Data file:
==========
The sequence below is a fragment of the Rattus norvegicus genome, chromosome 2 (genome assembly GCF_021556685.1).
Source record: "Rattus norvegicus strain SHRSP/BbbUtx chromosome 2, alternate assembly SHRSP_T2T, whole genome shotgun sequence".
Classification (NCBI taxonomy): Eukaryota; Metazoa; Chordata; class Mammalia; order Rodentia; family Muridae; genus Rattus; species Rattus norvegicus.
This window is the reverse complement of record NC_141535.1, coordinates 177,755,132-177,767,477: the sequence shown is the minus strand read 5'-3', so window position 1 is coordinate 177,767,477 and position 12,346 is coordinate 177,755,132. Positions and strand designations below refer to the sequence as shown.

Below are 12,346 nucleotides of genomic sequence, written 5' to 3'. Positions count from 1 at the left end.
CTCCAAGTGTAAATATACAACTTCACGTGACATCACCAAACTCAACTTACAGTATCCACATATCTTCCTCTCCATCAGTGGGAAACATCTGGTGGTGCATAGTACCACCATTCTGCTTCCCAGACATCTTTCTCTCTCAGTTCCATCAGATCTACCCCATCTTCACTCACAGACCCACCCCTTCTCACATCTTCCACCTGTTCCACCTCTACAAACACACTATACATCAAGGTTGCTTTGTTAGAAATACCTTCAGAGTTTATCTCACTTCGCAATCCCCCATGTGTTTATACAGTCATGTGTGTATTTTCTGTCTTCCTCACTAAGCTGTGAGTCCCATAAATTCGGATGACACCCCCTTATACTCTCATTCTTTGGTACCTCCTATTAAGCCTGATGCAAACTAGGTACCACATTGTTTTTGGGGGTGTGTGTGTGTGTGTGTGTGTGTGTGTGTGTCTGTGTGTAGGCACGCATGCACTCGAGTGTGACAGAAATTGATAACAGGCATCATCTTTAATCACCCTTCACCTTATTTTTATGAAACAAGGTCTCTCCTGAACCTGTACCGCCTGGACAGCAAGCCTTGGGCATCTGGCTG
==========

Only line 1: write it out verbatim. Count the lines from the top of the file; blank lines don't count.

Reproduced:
The sequence below is a fragment of the Rattus norvegicus genome, chromosome 2 (genome assembly GCF_021556685.1).